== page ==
Free books for prisoners and young offenders: unique collaboration with World Book Night
Lemos&Crane collaborated with World Book Night to give away over 7,000 books to 97 prisons and young offenders institutions across the UK.
World Book Night is an event organised by leading publishers that took place on March 5, 2011 to giveaway over one million books from a selection of 25 titles to members of the public who would then become ‘book givers’ to others. It was an aspiration of the organisers to include prisoners as recipients,and Lemos&Crane helped achieve this by making direct contact with key prison staff to offer them the opportunity to take part. Over two-thirds of the prison estate engaged with the project. Reports on how the books were chosen, used and promoted by prisons and how prisoners responded can be found on PrisonerActionNet or LiteracyActionNet. Here we set out key lessons and observations from our involvement in the project:
- Giving choice – prisoners were treated like customers and given a choice about the books they wanted to receive; managers and librarians didn't assume that the usual preferences (for thrillers,true crime) would predominate. In fact, the most popular book choice was The Curious Incident About the Dog at Night Time by Mark Handon, whose principal character has Asperger’s Syndrome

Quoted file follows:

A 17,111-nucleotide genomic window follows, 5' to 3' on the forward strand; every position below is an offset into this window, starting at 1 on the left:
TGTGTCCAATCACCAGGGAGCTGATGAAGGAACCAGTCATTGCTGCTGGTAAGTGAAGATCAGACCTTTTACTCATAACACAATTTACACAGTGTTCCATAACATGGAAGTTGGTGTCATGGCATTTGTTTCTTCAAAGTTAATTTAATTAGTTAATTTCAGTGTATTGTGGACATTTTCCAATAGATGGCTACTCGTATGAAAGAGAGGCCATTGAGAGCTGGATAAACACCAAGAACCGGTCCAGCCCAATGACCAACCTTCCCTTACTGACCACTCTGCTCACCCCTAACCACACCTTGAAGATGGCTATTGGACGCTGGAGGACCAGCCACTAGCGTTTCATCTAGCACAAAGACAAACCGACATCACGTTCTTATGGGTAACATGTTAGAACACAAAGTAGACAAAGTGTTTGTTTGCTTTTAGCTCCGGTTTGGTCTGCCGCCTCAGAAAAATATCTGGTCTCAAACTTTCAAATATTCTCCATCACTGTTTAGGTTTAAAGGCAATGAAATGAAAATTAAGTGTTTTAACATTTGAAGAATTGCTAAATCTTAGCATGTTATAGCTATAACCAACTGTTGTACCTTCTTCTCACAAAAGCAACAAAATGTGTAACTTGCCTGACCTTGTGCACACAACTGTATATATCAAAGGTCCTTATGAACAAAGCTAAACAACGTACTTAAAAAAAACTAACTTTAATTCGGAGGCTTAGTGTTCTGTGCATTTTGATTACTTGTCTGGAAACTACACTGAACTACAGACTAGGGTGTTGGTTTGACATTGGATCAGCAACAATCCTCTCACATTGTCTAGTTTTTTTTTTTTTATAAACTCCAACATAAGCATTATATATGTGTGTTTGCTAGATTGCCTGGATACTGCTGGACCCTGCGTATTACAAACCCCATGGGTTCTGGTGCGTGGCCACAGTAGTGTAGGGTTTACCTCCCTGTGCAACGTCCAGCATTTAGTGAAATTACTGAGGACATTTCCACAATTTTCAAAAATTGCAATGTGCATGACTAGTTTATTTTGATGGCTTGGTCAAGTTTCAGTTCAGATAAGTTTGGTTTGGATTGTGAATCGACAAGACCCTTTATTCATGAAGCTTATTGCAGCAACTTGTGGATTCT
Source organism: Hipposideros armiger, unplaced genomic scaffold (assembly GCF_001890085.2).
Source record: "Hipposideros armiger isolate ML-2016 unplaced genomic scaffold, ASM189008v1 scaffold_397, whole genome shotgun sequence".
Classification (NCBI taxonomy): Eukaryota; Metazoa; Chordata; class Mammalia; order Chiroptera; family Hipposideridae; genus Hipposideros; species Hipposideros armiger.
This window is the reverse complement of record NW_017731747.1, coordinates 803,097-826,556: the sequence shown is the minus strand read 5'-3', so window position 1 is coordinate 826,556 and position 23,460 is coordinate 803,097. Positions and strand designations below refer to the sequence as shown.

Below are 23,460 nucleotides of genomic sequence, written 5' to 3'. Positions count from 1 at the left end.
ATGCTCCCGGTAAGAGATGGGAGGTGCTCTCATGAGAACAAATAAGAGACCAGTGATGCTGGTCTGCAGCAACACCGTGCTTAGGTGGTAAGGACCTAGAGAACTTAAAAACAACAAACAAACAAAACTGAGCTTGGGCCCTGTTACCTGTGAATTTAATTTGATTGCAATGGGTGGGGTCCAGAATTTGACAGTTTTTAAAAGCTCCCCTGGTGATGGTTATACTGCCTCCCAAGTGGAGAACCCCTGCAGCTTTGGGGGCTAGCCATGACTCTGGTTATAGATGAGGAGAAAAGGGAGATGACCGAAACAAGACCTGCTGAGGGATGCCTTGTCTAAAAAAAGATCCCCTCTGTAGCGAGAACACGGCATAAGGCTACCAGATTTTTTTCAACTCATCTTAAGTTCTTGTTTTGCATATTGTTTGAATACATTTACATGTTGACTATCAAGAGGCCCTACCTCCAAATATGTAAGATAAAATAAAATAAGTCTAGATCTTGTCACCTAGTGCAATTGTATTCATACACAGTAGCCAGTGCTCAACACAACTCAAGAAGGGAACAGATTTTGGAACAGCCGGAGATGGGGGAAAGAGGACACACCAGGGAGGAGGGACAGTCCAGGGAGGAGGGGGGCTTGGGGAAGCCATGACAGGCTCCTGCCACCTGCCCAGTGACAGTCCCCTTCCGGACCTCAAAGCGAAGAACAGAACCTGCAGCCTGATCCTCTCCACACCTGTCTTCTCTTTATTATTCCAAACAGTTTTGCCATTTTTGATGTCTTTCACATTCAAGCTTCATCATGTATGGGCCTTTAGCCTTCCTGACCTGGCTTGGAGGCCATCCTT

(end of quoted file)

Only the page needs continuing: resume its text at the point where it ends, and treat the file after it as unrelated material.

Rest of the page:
- Fellow insight – The books chosen (The Curious Incident About the Dog at Night Time in particular)gave readers significant insight into their own lives and to that of fellow prisoners or family members
- “One reader who came back to tell me that he had learned from the book more about his son's condition than from 16 years of dealing with the doctors and specialists.”
- Shared experience – prison officers and governors in some instances read the books that were chosen as well as prisoners, which was significant in generating common ground and a shared experience
- “It has made a talking point with staff and prisoners and the recommending of further books to read".
- Keeping promises – prison staff say that doing what you’ll see you’ll do is the ‘golden rule’ in working with prisoners to win their trust, co-operation and ultimately their engagement in rehabilitative interventions and activities that are on offer in prison; the arrival of the books came as a source of considerable delight to prisoners who’d been waiting for them, and brought evidence that the outside world was able to keep promises as well
- The meaning of a gift – finally, the project demonstrated that receiving a gift (something of beauty and value, received for free, with no strings attached) has a powerful uplifting impact on the recipient, that can transform moods and attitudes to those around them
- “One prisoner told me he had never won anything before and was so pleased to get the book he gave me a hug”